BC Vietnamese Canadian group with large cheque

BC Vietnamese Group’s organizers presented UNHCR with a cheque on April 30th, Journey to Freedom Day ©VietBC Radio

The ongoing humanitarian crisis in Ukraine has motivated countless individuals and organizations across Canada to take action.

UNHCR has been inspired by the incredible generosity of supporters who have worked to raise funds and awareness to support millions in Ukraine whose lives have been uprooted since the start of the war. 

Members of British Columbia’s Vietnamese community joined forces to mobilize through eight community organizations to raise nearly $144,000 through outreach and community engagement. Among them are former Vietnamese refugees who came by boat to Canada more than four decades ago and had been the recipients of UNHCR aid. They are now reciprocating the generosity shown to them.  

Angela Hoang

Angela Hoang

Originally from Hanoi, Vietnam, Angela, a 58-year-old business owner, now lives in Burnaby, B.C.  

“Thirty-nine years ago, our family escaped from Việt Nam by boat. We lost everything. Our boat was sinking in the ocean. We were cold, hungry, afraid, and disappointed. We couldn’t do anything but hope and wait for a miracle happen; wishing for help to come.”  

She arrived in Canada in April, 1987. “We were sponsored to Canada from a local church. When we arrived in Edmonton, Alberta, I saw a beautiful town with friendly and warm church people.”

“I was very shy to speak English with other people. I remember my first job at a big bakery factory, joining when I had no previous experience. I would catch three different buses to work in the early cold morning. It was not fun and easy at all.”

What inspired her to want to help raise funds in support of UNHCR’s response to the Ukraine emergency?  “Thinking about myself when I was in a refugee camp and coming to Canada, I wanted to help.”

Andy Pham is seen in separate photos with his parents at Pulau Bidong refugee camp in 1980.

Andy Pham is seen in separate photos with his parents at Pulau Bidong refugee camp in 1980.

Andy Pham is seen in separate photos with his parents at Pulau Bidong refugee camp in 1980.

Andy Pham 

“From my parents, I know the entire story of the escape from Vietnam by boat, the journey across the sea, the temporary three-month stay on Pulau Bidong refugee camp and eventual resettlement in Canada,” recalled Andy, a 46-year-old Vancouver-based Vice-President at a Real-Estate Investment and Management Firm and part-time radio host, originally from Saigon. 

He rembers attending daycare at a local church in Portage La Prairie, and his first days of kindergarten and Grade 1 at Queen Elizabeth School where he attended kindergarten before the family moved to Vancouver.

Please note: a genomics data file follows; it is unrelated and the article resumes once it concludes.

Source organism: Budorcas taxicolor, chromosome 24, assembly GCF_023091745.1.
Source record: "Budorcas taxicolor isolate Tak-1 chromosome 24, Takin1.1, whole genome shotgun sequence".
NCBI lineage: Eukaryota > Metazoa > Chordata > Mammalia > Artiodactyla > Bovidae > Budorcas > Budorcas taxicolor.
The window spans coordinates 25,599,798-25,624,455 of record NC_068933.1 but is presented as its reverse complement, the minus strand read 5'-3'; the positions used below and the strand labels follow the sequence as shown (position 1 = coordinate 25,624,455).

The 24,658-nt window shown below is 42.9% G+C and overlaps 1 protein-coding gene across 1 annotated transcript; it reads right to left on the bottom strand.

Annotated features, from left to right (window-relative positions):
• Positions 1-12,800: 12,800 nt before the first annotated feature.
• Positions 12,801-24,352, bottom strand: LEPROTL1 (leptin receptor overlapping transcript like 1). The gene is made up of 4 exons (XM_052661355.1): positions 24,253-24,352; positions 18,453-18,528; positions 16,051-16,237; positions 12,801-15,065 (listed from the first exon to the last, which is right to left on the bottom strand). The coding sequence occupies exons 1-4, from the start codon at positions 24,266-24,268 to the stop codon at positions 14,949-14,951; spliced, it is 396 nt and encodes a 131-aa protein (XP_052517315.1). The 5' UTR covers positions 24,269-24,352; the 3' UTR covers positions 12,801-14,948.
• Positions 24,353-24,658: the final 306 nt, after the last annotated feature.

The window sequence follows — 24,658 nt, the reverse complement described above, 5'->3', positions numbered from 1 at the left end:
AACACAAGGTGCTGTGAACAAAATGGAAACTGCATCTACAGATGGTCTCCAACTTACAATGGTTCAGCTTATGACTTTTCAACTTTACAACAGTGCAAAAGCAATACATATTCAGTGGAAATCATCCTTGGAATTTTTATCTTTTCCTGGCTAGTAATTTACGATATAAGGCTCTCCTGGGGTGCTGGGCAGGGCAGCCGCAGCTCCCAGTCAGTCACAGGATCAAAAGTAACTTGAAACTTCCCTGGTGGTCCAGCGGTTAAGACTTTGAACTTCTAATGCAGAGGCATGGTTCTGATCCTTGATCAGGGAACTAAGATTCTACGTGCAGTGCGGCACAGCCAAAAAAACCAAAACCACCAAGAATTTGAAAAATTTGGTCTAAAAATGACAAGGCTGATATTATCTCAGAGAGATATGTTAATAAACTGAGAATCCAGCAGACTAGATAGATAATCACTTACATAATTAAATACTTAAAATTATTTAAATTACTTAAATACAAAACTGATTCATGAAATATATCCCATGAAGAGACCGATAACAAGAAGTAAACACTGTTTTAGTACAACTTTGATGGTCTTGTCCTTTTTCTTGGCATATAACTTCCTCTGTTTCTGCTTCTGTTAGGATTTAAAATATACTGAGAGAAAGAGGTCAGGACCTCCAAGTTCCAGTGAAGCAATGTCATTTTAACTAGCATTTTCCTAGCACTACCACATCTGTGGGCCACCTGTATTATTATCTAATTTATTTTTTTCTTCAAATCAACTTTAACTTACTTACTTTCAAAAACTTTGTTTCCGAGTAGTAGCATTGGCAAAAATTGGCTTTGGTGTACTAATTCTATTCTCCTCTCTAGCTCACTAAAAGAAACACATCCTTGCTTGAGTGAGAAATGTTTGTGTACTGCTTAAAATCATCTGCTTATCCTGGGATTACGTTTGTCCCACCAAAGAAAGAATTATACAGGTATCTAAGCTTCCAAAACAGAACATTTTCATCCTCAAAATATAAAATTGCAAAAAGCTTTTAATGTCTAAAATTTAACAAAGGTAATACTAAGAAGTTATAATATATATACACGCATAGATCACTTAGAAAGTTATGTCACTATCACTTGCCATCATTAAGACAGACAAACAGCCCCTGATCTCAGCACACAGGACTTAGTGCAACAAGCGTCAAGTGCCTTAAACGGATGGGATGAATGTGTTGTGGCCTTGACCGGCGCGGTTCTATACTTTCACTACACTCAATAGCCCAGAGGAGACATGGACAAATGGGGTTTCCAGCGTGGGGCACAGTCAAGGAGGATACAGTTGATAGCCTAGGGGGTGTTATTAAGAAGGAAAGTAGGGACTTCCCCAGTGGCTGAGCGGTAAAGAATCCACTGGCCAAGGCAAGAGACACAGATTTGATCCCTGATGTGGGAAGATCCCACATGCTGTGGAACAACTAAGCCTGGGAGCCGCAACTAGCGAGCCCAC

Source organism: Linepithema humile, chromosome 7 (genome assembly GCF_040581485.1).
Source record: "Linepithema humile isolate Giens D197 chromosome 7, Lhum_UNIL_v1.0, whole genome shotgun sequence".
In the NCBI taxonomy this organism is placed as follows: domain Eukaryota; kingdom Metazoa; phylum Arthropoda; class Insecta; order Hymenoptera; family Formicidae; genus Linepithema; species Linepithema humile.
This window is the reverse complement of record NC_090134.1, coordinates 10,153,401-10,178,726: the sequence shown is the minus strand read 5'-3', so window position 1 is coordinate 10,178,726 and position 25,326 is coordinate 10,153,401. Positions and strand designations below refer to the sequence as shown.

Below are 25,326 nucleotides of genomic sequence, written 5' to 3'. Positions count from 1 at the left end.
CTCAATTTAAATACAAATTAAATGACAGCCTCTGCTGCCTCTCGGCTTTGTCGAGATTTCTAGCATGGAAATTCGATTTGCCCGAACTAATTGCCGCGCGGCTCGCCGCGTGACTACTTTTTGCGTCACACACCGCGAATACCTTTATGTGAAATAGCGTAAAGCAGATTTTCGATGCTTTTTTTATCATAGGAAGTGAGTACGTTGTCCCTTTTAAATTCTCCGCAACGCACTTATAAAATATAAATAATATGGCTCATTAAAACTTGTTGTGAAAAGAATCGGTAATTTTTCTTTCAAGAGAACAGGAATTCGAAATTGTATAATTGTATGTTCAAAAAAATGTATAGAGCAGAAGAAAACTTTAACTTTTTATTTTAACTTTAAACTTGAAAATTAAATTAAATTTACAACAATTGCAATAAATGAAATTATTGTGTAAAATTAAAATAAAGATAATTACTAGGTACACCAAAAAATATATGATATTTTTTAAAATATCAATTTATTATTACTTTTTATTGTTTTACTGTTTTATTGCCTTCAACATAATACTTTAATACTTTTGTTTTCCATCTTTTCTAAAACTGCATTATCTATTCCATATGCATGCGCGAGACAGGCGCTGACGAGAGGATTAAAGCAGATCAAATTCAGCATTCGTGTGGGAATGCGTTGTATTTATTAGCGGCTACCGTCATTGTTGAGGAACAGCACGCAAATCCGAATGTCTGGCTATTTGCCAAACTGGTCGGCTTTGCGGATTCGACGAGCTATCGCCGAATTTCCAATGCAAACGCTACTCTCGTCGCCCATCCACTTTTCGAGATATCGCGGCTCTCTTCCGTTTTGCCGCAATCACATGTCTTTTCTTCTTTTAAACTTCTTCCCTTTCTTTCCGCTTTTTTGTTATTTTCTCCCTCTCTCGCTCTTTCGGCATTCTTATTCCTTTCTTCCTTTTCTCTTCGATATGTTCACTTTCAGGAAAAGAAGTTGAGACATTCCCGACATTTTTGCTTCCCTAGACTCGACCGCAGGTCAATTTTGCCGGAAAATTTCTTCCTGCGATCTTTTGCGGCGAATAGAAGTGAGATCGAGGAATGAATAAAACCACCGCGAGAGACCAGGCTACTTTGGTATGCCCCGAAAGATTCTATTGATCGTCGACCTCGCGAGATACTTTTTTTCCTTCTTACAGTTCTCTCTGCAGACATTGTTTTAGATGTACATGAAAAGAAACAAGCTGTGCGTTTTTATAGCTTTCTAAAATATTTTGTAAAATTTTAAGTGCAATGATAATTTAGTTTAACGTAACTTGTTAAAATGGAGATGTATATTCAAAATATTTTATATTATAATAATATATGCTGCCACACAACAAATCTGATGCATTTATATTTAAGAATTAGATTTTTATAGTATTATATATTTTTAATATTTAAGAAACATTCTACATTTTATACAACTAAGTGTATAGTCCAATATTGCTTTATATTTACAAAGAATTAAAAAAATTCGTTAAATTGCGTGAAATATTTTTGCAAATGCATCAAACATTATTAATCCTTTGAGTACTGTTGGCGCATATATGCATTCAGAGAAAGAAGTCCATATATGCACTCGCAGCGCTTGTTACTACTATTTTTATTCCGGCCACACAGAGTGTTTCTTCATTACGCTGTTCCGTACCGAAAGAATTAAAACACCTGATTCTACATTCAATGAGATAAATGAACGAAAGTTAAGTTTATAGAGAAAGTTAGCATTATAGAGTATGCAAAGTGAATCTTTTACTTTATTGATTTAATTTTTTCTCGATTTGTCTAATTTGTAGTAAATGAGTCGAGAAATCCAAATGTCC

“My mother was a teacher in Vietnam and my father an architect. They found it was impossible to return to their professions without one, getting re-educated and two, moving to a larger city. Of course, language was a barrier but my parents both had educations in Vietnam so that helped.” 

Andy says his own experiences being raised in a refugee family, and his own understanding of the difficult lives Vietnamese refugees have had trying to establish themselves in Canada and elsewhere around the world compels and inspires him to help refugees.

“No one wants to be a refugee but if you are unlucky to be one then you know it is hard.”

“Leaving your country and restarting with nothing is difficult. To be able to get back to the same standard of living you (in this case my parents) had in Vietnam took many years of hard work, dedication and sacrifice. Ukrainians became refugees through no fault of their own. They have faced and will face many hardships. Any help they can get from UNHCR or any other organizations will go a long way to helping them to get back to the quality of life they once knew. Even then some will not make it. It’s extremely unfair. So, if you have the capacity to help them you should do it,” says Andy.

Philip Tran

Philip Tran

Currently living in Burnaby, B.C., Philip originally came from Saigon, Vietnam. Now 66, he pastors the Vietnamese Baptist Church, and owns the Davie Art Shop in Vancouver which he has operated for more than 35 years.  

He was 19 when he arrived with his brother in Vancouver as a refugee, after 17 days at sea fleeing Saigon. “In the early days when I arrived in Vancouver, I was a little bit worried about where to buy rice or what was happening to my family left behind. How can they survive after war? I could not contact or even send letters to my family. I helped my friends to fill out forms to apply for schooling. The government helped us a lot at the beginning to settle and start a new life in Canada”.